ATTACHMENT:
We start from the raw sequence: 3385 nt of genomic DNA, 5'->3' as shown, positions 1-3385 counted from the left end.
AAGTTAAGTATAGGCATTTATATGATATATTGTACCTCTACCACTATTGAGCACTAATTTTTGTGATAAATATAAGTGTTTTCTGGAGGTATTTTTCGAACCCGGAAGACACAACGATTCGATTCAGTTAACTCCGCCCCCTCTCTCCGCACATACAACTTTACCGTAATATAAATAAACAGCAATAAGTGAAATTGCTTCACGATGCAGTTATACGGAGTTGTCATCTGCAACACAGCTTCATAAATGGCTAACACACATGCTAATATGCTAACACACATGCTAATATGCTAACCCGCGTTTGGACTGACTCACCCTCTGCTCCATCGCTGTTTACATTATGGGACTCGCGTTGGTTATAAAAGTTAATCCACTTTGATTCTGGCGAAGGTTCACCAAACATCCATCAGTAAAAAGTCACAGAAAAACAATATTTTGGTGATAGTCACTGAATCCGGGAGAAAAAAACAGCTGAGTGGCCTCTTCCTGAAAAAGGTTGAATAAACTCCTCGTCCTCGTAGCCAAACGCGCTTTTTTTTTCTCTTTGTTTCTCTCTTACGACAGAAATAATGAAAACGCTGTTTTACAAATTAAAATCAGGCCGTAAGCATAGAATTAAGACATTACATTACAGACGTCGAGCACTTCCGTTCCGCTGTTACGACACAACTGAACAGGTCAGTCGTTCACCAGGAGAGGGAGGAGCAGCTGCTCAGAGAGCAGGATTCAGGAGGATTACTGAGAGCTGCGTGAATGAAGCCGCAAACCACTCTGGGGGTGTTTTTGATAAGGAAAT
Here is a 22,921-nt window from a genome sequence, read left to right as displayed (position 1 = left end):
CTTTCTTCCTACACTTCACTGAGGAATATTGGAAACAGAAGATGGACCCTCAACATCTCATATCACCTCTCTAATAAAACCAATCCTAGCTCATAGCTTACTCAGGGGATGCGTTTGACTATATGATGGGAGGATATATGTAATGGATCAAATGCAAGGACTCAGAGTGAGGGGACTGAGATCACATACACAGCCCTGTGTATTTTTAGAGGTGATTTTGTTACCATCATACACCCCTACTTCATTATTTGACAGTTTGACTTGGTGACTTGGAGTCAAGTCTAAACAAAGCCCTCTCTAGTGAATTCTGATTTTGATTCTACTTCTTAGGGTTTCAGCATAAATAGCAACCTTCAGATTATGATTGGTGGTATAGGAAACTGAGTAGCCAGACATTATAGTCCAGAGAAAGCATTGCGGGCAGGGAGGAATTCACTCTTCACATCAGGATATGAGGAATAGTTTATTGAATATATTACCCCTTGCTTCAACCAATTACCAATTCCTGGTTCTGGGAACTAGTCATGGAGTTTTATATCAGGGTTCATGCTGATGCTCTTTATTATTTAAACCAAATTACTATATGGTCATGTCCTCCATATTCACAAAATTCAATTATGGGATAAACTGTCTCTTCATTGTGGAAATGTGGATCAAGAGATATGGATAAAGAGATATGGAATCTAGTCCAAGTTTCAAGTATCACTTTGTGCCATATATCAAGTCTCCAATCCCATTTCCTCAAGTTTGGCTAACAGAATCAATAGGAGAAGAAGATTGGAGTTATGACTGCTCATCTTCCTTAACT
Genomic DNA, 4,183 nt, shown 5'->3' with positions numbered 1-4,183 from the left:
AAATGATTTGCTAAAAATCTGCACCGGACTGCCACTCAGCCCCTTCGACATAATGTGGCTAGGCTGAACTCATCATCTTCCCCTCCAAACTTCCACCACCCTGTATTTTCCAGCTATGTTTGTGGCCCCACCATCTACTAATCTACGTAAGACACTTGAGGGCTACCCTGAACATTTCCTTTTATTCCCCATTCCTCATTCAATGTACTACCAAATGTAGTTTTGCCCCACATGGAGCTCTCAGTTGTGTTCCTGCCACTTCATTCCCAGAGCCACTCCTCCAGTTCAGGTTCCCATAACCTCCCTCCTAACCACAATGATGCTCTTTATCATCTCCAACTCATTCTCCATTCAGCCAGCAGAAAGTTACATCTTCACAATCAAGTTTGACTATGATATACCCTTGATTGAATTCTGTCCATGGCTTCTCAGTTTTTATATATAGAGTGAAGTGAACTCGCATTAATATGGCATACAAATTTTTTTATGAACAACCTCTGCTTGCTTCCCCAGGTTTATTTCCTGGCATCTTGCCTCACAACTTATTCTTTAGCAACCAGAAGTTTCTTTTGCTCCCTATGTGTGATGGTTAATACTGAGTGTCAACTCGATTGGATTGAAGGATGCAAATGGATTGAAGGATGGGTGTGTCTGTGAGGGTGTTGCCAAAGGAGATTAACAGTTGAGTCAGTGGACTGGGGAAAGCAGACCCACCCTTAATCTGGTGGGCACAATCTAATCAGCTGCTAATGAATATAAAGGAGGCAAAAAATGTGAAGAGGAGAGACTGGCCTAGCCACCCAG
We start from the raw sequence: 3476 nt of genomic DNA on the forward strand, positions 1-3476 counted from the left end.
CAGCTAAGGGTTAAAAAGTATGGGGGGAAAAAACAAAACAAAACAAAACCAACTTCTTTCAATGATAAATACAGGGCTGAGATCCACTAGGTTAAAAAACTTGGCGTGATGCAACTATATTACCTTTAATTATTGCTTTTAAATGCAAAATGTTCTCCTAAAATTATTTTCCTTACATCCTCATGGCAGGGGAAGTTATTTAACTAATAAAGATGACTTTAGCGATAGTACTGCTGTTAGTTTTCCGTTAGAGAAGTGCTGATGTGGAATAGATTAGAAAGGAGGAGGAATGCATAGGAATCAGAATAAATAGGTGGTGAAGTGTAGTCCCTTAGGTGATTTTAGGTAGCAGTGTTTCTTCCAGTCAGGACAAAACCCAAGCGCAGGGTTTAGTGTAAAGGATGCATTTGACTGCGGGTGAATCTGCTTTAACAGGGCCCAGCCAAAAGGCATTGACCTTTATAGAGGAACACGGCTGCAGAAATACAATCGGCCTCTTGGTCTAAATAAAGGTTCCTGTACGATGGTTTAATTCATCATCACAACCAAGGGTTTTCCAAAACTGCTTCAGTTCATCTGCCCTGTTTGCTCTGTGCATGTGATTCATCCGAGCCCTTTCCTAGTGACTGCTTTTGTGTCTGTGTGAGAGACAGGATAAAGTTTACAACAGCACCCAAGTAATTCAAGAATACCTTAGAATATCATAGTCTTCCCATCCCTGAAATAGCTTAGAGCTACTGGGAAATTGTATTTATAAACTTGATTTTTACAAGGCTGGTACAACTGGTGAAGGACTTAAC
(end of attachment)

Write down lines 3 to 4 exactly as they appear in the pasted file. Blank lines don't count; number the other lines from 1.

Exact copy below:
Here is a 22,921-nt window from a genome sequence, read left to right as displayed (position 1 = left end):
CTTTCTTCCTACACTTCACTGAGGAATATTGGAAACAGAAGATGGACCCTCAACATCTCATATCACCTCTCTAATAAAACCAATCCTAGCTCATAGCTTACTCAGGGGATGCGTTTGACTATATGATGGGAGGATATATGTAATGGATCAAATGCAAGGACTCAGAGTGAGGGGACTGAGATCACATACACAGCCCTGTGTATTTTTAGAGGTGATTTTGTTACCATCATACACCCCTACTTCATTATTTGACAGTTTGACTTGGTGACTTGGAGTCAAGTCTAAACAAAGCCCTCTCTAGTGAATTCTGATTTTGATTCTACTTCTTAGGGTTTCAGCATAAATAGCAACCTTCAGATTATGATTGGTGGTATAGGAAACTGAGTAGCCAGACATTATAGTCCAGAGAAAGCATTGCGGGCAGGGAGGAATTCACTCTTCACATCAGGATATGAGGAATAGTTTATTGAATATATTACCCCTTGCTTCAACCAATTACCAATTCCTGGTTCTGGGAACTAGTCATGGAGTTTTATATCAGGGTTCATGCTGATGCTCTTTATTATTTAAACCAAATTACTATATGGTCATGTCCTCCATATTCACAAAATTCAATTATGGGATAAACTGTCTCTTCATTGTGGAAATGTGGATCAAGAGATATGGATAAAGAGATATGGAATCTAGTCCAAGTTTCAAGTATCACTTTGTGCCATATATCAAGTCTCCAATCCCATTTCCTCAAGTTTGGCTAACAGAATCAATAGGAGAAGAAGATTGGAGTTATGACTGCTCATCTTCCTTAACT